Pilgrims are returning passes for the Pope’s visit to Birmingham because of the tight security surrounding the event, a spokesman for the Catholic church has claimed.
Pope Benedict XVI will conduct an open-air Mass in front of 70,000 people at Cofton Park on Sunday, September 19. The park is open from 2am with around 20,000 worshippers expected from the Archdiocese of Birmingham.
Council officials fear the visit will prompt an influx of travelling families desperate to see the Pope, despite all of the the so-called pilgrim passes having sold out.
But Archdiocese spokesman Peter Jennings said some parishioners had withdrawn their application for a place at the Mass because of the rigmarole involved in negotiating the security measures.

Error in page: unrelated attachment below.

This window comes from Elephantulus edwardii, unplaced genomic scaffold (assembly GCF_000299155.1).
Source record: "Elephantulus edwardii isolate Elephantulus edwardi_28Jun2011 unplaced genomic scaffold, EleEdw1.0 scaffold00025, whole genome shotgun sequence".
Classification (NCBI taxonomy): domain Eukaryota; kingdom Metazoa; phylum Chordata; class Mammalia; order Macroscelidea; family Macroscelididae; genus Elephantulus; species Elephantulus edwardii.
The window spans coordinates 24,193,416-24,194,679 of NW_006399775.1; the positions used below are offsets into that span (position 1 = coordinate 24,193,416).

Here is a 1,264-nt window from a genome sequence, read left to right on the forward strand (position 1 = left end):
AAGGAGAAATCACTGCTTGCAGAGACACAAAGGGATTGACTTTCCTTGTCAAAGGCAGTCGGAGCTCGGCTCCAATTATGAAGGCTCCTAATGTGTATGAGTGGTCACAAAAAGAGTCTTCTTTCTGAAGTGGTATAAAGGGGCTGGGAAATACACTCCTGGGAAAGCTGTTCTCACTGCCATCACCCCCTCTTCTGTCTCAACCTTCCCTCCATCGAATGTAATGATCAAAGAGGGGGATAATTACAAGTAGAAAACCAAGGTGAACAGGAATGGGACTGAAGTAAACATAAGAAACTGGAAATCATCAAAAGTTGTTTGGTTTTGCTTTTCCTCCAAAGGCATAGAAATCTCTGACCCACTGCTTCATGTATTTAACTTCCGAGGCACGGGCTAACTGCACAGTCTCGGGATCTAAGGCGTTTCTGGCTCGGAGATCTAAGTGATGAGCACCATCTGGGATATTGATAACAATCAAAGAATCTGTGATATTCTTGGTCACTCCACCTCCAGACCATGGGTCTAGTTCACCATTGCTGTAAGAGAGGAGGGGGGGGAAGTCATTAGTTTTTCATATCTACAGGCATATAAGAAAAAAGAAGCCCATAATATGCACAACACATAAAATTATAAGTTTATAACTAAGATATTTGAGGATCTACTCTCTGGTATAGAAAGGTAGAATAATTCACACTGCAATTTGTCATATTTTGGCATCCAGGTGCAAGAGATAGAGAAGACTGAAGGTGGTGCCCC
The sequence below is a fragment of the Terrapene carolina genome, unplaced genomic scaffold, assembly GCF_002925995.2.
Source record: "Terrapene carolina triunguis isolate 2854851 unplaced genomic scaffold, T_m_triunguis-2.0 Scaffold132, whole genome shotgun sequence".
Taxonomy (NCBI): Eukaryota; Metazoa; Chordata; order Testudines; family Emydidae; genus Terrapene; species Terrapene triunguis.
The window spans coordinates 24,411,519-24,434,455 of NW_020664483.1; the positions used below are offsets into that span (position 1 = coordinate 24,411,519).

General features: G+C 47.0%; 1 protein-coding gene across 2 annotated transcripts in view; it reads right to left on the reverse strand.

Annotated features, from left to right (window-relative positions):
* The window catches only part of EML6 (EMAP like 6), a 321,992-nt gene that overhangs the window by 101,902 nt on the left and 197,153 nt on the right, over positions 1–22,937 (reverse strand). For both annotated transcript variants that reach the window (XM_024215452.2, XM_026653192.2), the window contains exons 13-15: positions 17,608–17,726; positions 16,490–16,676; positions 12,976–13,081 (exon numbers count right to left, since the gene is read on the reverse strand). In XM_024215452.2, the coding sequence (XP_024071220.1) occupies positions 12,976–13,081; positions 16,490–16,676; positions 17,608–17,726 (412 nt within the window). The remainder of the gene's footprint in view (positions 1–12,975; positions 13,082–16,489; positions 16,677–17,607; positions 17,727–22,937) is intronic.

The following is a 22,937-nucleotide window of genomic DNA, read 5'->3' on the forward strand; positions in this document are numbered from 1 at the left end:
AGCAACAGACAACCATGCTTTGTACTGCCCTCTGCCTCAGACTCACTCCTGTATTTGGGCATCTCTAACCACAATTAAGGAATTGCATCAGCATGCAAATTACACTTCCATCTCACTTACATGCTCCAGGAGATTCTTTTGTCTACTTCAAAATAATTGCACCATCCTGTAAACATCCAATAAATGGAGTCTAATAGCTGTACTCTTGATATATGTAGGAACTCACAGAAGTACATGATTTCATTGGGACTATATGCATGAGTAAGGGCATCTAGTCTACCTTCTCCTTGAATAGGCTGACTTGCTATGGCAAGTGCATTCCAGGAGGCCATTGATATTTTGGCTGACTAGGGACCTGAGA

Mr Jennings, who previously called the security plans “draconian”, said: “The security is extremely rigorous and has put a large number of people off. We are getting people who are saying that they put their name down for a pilgrim pass, but want it to be taken off.
“I’m expressing the anguish and anxiety that’s been expressed to us by many of the older people in the Archdiocese of Birmingham. They are very concerned about getting up in the middle of the night and getting on coaches.
“I felt the security was draconian – meaning very rigorous.
“But I’m not criticising the security in any way – the government has to decide, not the Catholic church.”
The cost of policing the Pope’s four-day trip to Britain, which will include three open air masses in Birmingham, London and Glasgow, has been put at more than £7million.
Last month Bob Jones, head of finance at West Midlands Police, said the force may have no choice but to slash the number of its bobbies on the beat to fund its share of the bill for the visit.
A spokesman for the Cabinet Office said last week: “The government is working with local authorities and the police and has to balance security while working with the church to secure a good experience for pilgrims.”